Female student in a lab

If the Catholic intellectual tradition is the heart and soul of this University, research is its blood and bones. In creating as a graduate research institution in 1887, the bishops of the United States sought to establish an institution that would go beyond the preservation of learning and teaching to also encompass the advancement of knowledge through research in all fields.

The history of research and discovery at is voluminous.

  • Albert F. Zahm built America’s first wind tunnel equipped with instruments for scientific study here in 1901.
  • Rev. Eugene Xavier Henri Hyvernat, a member of the University’s original faculty, began assembling resources for the study of Coptic languages as early as 1889, an effort that  laid the foundation for the extraordinary collection of rare books in the Semitics Library, which is widely used today.
  • Justine Bayard Ward developed the groundbreaking Ward Method of music instruction in 1929, which had a profound effect on how music was taught in Catholic schools throughout the 20th century and even today.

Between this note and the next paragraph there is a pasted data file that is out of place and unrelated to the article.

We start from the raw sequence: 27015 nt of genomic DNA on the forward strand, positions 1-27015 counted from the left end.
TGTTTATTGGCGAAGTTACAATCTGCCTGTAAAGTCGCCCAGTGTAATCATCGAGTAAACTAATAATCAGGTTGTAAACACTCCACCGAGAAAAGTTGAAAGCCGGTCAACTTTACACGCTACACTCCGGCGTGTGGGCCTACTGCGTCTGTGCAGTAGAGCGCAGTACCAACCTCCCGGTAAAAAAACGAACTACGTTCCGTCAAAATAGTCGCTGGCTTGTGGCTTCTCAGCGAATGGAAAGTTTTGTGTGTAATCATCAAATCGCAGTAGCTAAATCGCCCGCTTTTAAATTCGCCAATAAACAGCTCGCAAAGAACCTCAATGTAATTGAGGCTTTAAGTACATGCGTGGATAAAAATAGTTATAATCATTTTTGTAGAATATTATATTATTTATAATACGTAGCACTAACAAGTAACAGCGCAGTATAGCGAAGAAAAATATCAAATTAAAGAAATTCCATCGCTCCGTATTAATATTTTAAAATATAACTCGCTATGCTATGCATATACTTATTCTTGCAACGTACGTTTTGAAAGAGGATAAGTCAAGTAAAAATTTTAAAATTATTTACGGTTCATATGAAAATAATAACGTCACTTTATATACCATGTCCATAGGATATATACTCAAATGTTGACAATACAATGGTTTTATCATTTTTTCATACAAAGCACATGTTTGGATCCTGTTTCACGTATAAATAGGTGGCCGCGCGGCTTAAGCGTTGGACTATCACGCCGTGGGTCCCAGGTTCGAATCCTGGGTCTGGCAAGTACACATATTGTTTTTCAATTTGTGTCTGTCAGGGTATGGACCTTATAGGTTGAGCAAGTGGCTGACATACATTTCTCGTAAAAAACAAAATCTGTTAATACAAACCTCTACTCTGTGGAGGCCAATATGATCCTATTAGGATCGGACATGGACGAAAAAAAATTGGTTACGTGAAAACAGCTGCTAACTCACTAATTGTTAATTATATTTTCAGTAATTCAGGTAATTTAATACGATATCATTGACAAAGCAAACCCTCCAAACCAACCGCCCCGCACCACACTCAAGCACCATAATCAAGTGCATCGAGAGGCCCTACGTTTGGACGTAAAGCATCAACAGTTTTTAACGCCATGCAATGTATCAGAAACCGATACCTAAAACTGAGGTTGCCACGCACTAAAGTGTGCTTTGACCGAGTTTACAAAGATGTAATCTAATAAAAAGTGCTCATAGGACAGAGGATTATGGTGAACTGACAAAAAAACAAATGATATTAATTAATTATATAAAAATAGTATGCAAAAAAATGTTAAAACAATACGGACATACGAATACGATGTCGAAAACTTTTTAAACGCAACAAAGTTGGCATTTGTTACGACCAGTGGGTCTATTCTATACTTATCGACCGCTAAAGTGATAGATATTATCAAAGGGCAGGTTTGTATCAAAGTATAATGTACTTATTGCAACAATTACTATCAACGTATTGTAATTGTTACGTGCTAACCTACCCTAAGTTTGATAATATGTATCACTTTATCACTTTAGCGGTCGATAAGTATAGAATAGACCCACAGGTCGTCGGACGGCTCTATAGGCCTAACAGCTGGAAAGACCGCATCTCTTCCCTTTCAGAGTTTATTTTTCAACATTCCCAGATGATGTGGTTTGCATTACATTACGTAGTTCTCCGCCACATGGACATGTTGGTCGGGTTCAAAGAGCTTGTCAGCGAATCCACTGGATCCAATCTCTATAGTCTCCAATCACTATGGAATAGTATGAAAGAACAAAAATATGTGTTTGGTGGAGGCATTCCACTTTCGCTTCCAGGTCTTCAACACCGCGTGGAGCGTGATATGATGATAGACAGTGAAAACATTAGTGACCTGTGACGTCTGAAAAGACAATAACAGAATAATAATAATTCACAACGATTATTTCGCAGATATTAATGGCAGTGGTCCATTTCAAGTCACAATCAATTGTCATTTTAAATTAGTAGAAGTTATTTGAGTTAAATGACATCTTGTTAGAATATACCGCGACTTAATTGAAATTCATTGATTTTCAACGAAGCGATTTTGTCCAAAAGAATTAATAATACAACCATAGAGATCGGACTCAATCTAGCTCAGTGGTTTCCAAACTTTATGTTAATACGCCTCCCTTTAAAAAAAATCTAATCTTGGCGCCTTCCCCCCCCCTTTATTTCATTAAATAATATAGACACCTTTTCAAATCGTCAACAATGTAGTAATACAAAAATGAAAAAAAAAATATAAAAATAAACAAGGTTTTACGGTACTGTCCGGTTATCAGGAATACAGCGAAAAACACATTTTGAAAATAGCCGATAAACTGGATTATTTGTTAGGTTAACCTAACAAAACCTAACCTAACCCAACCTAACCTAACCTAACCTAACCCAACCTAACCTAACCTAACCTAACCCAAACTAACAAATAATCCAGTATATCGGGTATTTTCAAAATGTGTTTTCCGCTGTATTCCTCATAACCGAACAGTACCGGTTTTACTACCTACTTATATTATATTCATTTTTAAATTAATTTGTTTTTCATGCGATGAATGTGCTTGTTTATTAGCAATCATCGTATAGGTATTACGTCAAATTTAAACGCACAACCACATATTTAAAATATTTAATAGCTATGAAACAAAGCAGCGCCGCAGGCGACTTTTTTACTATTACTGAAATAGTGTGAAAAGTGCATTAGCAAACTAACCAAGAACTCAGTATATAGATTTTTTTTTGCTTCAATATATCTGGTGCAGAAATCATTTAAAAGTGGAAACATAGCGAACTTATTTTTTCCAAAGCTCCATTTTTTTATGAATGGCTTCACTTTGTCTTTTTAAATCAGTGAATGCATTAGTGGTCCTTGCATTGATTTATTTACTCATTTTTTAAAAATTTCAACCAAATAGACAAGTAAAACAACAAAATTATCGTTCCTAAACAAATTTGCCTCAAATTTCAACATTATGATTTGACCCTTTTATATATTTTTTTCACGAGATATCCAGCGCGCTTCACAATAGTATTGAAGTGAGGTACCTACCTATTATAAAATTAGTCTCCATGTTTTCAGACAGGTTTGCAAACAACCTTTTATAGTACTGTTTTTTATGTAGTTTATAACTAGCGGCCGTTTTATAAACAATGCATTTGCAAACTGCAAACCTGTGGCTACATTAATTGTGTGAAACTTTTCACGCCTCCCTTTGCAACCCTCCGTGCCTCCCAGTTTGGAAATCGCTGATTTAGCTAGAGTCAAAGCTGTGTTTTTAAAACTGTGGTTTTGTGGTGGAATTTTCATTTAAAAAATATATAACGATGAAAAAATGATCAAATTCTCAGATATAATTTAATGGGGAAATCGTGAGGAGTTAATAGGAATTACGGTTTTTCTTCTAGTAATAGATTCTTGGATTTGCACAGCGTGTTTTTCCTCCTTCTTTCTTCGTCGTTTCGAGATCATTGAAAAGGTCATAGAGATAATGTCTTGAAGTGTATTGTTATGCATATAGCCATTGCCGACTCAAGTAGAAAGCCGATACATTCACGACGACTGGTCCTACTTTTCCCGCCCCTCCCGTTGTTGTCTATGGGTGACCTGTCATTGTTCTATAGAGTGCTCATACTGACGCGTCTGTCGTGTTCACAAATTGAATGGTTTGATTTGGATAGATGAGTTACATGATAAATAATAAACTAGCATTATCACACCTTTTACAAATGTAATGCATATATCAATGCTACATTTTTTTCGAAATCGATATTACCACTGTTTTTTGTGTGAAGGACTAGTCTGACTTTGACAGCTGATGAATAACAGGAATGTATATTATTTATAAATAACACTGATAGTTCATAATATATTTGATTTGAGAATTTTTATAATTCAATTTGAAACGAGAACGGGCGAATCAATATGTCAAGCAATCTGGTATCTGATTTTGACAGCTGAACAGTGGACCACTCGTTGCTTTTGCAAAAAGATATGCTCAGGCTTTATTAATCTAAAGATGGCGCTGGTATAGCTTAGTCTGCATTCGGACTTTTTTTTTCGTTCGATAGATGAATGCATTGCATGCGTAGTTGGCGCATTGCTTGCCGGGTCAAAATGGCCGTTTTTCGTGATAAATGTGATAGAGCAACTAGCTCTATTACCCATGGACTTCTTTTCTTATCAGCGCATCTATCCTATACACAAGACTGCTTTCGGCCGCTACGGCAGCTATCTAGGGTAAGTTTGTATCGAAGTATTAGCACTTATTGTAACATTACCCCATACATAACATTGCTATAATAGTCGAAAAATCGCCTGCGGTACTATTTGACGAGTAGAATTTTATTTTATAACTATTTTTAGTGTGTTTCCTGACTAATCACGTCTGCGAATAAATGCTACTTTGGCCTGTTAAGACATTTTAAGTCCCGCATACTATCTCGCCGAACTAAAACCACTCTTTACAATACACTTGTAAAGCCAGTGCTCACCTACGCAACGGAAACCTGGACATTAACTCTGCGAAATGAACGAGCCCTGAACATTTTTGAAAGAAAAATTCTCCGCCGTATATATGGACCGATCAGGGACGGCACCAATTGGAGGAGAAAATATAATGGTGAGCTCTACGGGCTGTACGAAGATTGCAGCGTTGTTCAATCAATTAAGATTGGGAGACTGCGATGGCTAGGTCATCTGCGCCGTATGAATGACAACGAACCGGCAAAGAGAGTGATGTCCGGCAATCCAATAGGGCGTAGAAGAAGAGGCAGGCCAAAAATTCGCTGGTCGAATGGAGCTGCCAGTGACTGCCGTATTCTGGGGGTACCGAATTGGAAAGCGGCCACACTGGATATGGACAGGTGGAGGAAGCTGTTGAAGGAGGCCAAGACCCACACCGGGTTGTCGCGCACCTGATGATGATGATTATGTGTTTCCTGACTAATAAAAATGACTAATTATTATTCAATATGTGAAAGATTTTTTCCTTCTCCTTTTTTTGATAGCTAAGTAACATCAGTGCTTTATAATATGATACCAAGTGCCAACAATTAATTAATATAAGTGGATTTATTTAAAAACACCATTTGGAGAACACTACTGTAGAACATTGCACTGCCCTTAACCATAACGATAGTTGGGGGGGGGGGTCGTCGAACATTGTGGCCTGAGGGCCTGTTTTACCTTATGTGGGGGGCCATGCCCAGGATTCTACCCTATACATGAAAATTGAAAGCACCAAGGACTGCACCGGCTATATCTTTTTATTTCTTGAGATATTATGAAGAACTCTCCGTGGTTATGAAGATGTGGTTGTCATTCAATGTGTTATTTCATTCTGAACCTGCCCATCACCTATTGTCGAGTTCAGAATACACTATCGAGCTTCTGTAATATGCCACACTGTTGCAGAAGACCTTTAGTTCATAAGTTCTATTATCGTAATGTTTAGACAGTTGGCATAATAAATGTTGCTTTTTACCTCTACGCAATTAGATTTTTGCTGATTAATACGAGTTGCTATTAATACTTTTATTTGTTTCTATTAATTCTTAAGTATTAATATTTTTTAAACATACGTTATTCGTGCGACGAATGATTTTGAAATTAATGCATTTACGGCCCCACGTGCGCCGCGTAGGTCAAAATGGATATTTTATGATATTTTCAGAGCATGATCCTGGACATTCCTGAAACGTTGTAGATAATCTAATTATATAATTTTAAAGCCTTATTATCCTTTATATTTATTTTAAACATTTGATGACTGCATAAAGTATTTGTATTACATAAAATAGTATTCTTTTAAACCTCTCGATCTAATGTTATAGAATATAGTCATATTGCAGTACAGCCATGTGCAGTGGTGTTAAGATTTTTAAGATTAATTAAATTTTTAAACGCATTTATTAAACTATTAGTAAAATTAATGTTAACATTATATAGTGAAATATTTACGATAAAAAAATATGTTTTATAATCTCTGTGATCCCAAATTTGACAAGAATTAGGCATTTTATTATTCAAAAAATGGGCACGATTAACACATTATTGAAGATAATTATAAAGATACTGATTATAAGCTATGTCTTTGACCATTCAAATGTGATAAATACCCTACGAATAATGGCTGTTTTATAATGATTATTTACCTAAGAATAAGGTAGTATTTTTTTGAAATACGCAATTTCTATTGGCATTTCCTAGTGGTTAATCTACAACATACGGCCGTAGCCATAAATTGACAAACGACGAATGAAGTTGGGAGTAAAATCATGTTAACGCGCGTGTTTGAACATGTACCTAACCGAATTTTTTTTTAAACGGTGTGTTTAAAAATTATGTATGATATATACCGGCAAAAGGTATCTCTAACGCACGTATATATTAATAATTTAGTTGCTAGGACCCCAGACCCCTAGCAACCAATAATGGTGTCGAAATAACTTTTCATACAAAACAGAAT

• physics professor Clyde Cowan was co-discoverer, with Frederick Reines, of the elementary subatomic particle called the neutrino. For this discovery, first announced in 1956, Reines was awarded the Nobel Prize in physics in 1995. He received the prize in both his and Cowan’s names.

Recent and current research at is no less impressive.

  • Duilia de Mello works closely with graduate students in our conducting research in extragalactic astronomy in ’s center at the NASA Goddard Space Flight Center. 
  • professor Timothy Noone has scrutinized transcriptions of lectures by philosopher-theologian John Duns Scotus from the early 1300s to prepare and publish new critical editions of his work.
  • Venigalla B. Rao of the , is working on a coronavirus vaccine with the help of Ph.D. students. His vaccine is
  • professor David A. Jobes involves graduate students in research for the . Graduate students work with the , an effective evidence-based clinical intervention developed by Jobes. 

Virtually every graduate student is engaged in research under the guidance of our faculty. With its 12 schools and breadth of programs in the humanities, sciences, engineering, social sciences, arts, professions, and ecclesiastical programs, has created a dynamic environment for intellectual growth and the advancement of knowledge through research.

For more information about graduate research opportunities at CatholicU, visit our school websites: